A Filipino cardinal has prayed for the release of Catholic hostages held by Islamist militants who have seized parts of a city on Mindanao, appealing to Muslim leaders to help secure their release.
“I pray for the safety of all the hostages. I appeal to the consciences of the hostage takers not to harm the innocent as the Islamic faith teaches. I appeal to religious leaders of Islam to influence the hostage takers to release the hostages unharmed,” Cardinal Orlando Quevedo of Cotabato told Radio Veritas.
“For God’s will is the safety of innocent people. May the loving God protect the people of Marawi,” said the cardinal, whose see is also on Mindanao.
Militants of the Maute group stormed the city of Marawi, on the southern Philippines island Mindanao, on Tuesday. The group, formed in 2012, pledged allegiance to the Islamic State in 2015.
The militants’ violence began after a failed army and police raid to capture Isnilon Hapilon, a local Islamist leader.
The Maute militants have burned several buildings, including the Catholic cathedral and the bishop’s residence. They are also said to have freed more than 100 inmates from prisons in the city. The fighting has reportedly killed at least 20 people in the city.
At the cathedral, they took hostages including a Catholic priest and a group of church-goers, threatening to kill them if the nation’s military does not cease its current offensive against them.
The captive priest, Fr. Chito Suganob, is vicar general of the Territorial Prelature of Marawi, which has a very small Catholic population. Bishop Edwin de la Peña y Angot, Prelate of Marawi, was on a return trip home at the time of the attack.
Philippine president Rodrigo Duterte has cut short a trip to Russia, and placed all of Mindanao under martial law for 60 days. He has also proposed that martial law be extended across the country. Duterte’s presidency has drawn controversy for his brutal crackdown on drugs.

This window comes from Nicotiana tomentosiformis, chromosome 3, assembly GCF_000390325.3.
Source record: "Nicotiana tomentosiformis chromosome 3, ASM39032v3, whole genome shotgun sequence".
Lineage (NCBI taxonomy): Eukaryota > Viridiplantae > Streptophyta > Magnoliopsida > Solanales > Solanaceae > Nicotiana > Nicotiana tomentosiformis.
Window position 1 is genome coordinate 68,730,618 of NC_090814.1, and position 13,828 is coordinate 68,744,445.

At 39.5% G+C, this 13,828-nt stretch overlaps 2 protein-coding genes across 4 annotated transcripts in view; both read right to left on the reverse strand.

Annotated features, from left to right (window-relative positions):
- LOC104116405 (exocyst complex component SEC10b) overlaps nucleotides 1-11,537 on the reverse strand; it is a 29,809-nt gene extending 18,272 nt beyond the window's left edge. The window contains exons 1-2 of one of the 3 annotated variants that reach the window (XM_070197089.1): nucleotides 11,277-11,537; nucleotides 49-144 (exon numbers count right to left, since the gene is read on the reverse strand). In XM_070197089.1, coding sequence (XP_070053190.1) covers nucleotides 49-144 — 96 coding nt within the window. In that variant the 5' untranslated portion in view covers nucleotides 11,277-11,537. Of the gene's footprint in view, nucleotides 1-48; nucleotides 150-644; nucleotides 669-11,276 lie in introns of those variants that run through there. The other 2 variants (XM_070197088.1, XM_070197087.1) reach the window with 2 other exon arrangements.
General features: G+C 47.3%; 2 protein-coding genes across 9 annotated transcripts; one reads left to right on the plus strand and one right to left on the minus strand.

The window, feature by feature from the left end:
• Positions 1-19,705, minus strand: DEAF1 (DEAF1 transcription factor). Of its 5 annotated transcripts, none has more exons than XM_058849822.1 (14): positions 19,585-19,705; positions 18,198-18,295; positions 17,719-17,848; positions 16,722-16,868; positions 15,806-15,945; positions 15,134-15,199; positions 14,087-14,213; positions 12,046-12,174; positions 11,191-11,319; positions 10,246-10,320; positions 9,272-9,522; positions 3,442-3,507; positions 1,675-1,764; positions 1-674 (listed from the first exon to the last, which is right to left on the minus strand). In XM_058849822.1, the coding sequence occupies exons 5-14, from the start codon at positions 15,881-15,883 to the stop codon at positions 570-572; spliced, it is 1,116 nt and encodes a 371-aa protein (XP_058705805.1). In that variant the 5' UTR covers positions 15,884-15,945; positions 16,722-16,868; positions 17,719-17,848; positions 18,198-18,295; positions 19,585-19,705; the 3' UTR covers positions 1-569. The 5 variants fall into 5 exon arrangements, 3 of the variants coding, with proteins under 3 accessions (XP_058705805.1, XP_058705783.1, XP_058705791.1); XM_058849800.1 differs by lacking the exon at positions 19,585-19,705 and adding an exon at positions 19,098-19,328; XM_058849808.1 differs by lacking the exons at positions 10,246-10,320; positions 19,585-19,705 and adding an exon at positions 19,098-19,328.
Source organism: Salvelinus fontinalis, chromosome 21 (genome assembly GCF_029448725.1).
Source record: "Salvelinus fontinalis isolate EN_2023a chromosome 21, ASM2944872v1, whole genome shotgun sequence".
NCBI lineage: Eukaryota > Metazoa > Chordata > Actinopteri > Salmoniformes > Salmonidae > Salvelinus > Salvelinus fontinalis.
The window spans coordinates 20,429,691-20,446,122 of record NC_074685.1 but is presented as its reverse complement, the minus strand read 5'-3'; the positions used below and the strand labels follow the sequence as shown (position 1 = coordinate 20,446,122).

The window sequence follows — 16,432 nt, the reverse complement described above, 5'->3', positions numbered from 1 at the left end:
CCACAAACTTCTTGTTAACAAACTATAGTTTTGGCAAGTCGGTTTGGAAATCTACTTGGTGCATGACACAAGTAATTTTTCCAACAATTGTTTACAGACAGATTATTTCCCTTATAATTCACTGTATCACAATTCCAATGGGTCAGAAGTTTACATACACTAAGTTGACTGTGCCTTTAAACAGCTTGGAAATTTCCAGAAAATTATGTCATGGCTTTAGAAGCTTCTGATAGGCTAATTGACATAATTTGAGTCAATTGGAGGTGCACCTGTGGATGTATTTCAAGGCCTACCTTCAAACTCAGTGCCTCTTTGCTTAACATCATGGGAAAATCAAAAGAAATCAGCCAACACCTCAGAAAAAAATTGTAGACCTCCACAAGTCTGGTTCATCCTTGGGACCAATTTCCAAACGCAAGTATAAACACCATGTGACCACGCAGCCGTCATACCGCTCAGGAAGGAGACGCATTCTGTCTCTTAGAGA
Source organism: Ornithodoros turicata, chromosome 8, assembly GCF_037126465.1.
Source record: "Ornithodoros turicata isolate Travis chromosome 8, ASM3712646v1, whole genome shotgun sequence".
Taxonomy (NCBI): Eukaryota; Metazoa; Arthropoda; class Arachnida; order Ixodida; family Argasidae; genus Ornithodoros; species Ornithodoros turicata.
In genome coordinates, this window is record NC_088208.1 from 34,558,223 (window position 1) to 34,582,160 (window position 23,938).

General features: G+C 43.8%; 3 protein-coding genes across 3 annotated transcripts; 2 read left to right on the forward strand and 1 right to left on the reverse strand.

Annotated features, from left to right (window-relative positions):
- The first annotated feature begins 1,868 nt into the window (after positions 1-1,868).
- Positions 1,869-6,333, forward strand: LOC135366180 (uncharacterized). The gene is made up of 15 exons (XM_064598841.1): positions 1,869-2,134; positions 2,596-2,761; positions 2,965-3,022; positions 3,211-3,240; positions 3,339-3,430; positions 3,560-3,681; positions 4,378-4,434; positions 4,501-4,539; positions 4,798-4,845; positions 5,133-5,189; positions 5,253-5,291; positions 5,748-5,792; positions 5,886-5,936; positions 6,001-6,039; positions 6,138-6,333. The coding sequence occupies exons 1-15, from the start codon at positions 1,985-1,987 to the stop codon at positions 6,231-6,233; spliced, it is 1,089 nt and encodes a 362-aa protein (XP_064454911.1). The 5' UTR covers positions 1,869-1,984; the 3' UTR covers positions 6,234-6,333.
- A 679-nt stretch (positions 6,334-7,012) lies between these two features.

Another Mindanao prelate, Archbishop Martin Jumoad of Ozamiz, has said he backs martial law, but with an important caveat.
“I am for the imposition of martial law provided a mechanism has to be established so that human rights will not be violated,” he said, according to CBCP News.
Archbishop Jumoad warned the people to be “extra-careful” and to cooperate with the military, particularly those in Marawi.
“If the people will not cooperate with the armed forces, things could get more complicated,” he said.
According to the archbishop, an attack by another Islamist group, Abu Sayyaf, in the province of Bohol was foiled because the people cooperated with authorities.
Local media reported that nine Christians stopped at a checkpoint run by the militants in Marawi were captured and executed after they were identified as Christian.
Thousands of people have fled Marawi, where the attackers also beheaded the police chief and burned the city jail and Dansalan College, the Philippines’ ABS-CBN News reports.
The college is run by the United Church of Christ in the Philippines. Its staff is about 80 percent Christian, wth a student body that is about 95 percent Muslim. Marawi itself is predominantly Muslim.
The United Church of Christ in the Philippines said the Maute group must be held accountable, but warned against “portraying these tragic events as a religious war.”
“This will only increase tensions, and may further fan the flames of Islamophobia,” the ecclesial community said May 24.
The statement was critical of martial law imposed across all of Mindanao and said military solutions to the problems had repeatedly failed. The community prayed that martial law will not be used as a pretext to undermine peace talks with other movements.